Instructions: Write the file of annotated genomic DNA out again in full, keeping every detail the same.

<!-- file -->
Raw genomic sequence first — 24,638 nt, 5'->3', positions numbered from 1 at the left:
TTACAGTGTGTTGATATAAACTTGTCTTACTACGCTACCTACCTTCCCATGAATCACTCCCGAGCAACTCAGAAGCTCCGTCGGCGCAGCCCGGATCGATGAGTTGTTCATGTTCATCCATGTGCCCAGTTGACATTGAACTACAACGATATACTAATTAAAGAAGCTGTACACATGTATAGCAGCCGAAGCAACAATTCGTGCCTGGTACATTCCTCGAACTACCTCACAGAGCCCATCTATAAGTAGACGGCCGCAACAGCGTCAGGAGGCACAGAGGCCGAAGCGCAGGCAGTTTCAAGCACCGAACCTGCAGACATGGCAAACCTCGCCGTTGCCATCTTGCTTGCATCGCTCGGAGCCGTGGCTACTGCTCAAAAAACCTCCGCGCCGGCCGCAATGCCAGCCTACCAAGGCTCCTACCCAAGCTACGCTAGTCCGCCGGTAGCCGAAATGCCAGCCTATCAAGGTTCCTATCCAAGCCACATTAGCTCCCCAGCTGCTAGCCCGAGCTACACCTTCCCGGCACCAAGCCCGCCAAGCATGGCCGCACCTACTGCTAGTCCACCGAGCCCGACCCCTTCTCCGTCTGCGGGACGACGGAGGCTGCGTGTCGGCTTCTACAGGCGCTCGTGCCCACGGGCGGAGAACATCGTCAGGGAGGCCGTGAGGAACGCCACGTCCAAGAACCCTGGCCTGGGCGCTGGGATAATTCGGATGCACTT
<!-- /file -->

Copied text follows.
Raw genomic sequence first — 24,638 nt, 5'->3', positions numbered from 1 at the left:
TTACAGTGTGTTGATATAAACTTGTCTTACTACGCTACCTACCTTCCCATGAATCACTCCCGAGCAACTCAGAAGCTCCGTCGGCGCAGCCCGGATCGATGAGTTGTTCATGTTCATCCATGTGCCCAGTTGACATTGAACTACAACGATATACTAATTAAAGAAGCTGTACACATGTATAGCAGCCGAAGCAACAATTCGTGCCTGGTACATTCCTCGAACTACCTCACAGAGCCCATCTATAAGTAGACGGCCGCAACAGCGTCAGGAGGCACAGAGGCCGAAGCGCAGGCAGTTTCAAGCACCGAACCTGCAGACATGGCAAACCTCGCCGTTGCCATCTTGCTTGCATCGCTCGGAGCCGTGGCTACTGCTCAAAAAACCTCCGCGCCGGCCGCAATGCCAGCCTACCAAGGCTCCTACCCAAGCTACGCTAGTCCGCCGGTAGCCGAAATGCCAGCCTATCAAGGTTCCTATCCAAGCCACATTAGCTCCCCAGCTGCTAGCCCGAGCTACACCTTCCCGGCACCAAGCCCGCCAAGCATGGCCGCACCTACTGCTAGTCCACCGAGCCCGACCCCTTCTCCGTCTGCGGGACGACGGAGGCTGCGTGTCGGCTTCTACAGGCGCTCGTGCCCACGGGCGGAGAACATCGTCAGGGAGGCCGTGAGGAACGCCACGTCCAAGAACCCTGGCCTGGGCGCTGGGATAATTCGGATGCACTT